Oberlin continues to foster connectedness and equality to all regardless of one’s race, gender, sexual orientation, or religious beliefs. Growing up in Oberlin allowed me to experience a keen sense of community as well as encouraged me to expect respect and honor regardless of their race or culture.
Born post World War II, I’m definitely a Baby Boomer. As a result, I have had the fortune of experiencing several shifts of society starting with the Civil Rights Movement and the Feminist Movement of the liberal, culturally aware, consciousness raising decades of the ‘60s and ‘70s. I remember “love, peace, and unity” as being the mantra of the day – especially during the ‘60s. We were a generation of caring for another, reaching out and embracing those that were less fortunate than we. “Where’s the love?” “Why can’t we love one another?” the “Melting Pot Theory”, and “Care for Your Fellow Man” all represented the socio-political environment of that time.
I remember  “What About My Needs?” which depicted the generation of the ‘80s. As the ‘90s approached, the country shifted to a more conservative, technologically focused society (Remember the birth of the car phone and video games?) - only to be followed by the Generation “X’s” of the ‘90s, and“Y’s”, and “Z’ers of ’01, ’02, and ’03.  I don’t know what the name of the current generation is, but I bet it represents a society of Twitter, Facebook, and the like.  All representing our dependency on technology (aka “media”) to connect with others.
You might ask yourself “When was the last time I...":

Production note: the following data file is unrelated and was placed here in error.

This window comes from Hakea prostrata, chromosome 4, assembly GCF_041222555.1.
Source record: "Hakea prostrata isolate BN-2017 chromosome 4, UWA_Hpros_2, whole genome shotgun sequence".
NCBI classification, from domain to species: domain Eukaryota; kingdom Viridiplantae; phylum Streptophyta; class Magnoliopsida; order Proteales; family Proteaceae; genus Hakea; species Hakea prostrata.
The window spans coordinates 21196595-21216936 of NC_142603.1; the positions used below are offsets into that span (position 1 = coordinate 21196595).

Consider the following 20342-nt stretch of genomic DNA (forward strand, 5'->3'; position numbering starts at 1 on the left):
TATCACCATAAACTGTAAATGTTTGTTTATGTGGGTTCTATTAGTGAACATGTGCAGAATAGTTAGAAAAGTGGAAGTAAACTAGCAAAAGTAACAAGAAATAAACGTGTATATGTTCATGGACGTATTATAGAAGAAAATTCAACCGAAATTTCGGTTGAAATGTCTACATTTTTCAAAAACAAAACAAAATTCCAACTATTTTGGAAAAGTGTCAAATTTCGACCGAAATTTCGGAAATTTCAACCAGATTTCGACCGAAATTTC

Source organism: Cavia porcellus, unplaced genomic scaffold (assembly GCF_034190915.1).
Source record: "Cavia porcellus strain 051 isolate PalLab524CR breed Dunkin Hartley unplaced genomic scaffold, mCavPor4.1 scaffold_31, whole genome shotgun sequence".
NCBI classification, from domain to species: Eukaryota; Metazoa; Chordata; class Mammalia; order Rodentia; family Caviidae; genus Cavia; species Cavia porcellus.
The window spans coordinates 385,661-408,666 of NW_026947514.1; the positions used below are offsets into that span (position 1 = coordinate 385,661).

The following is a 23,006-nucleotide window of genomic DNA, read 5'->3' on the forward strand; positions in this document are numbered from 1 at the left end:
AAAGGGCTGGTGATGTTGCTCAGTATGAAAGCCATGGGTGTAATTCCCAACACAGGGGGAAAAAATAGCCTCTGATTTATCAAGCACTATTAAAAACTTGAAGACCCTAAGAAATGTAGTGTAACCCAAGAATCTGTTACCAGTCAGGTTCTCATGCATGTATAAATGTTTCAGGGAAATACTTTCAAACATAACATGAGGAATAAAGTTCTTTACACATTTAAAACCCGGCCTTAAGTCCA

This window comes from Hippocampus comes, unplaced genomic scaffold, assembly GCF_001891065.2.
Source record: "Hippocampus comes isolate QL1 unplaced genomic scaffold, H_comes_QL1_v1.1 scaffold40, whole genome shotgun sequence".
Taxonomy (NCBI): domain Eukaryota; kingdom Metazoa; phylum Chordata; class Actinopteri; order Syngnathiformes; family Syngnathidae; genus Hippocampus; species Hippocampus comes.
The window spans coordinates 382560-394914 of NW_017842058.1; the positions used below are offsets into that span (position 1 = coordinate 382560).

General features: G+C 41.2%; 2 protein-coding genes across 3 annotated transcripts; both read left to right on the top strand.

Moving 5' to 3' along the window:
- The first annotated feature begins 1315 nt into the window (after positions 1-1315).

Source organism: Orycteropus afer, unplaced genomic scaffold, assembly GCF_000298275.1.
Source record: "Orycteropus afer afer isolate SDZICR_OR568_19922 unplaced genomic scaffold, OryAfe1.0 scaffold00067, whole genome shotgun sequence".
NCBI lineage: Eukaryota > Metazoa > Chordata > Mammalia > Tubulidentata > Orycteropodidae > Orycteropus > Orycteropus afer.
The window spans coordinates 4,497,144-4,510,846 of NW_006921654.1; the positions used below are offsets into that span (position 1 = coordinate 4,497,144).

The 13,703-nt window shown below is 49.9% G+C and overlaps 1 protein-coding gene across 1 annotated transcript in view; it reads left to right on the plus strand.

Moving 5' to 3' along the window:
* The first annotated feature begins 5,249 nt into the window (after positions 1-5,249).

• Said “hi” to someone even though I didn’t know them?
  • Struck up a conversation with someone while I was standing in line instead of using my smart phone to check my email?
  • Paid it forward?
  • Stopped to realize that the world is not designed to be “just about me” but about “you and me” and about “we and us”?
  • Said “I like you” not because the other person has done something for me but just because?
  • Practiced acts of kindness as an active part of life instead of as a rare occurrence?
Every once and awhile I ask myself those questions. If ever I answer “I can’t remember”, I know I’m in trouble.  I’ve been living a life of “It’s all about me”.
And while the selfie culture and all that it represents does offer us an opportunity to focus on ourselves, we must not lose sight of our truest, highest calling. As human beings our greatest gifts are the depths that we can explore both within ourselves and one another through the miracle of connecting with one another.  
It’s ironic really. We have found ourselves within this culture that is fascinated by and with “self”. We fixate and focus on ourselves yet often from a very surface, even egotistical perspective. However, our deepest desire is to be known, to connect with one another on an authentic, soul-filled level. Our true inner capacity is only really expanded by learning about one another, and we’re gifted by learning more about whom we are through those experiences.
Our truest nature, our highest calling is present throughout it all. While we are addressing our need to be known and seen at a very surface level through the selfie phenomenon, within we are still subconsciously inspired to propel ourselves to be seen so that we can connect with others. Perhaps that’s the invitation here – to stop and ask ourselves the way in which we can connect more meaningfully with others and our lives. Under the surface – that’s where the true treasures are!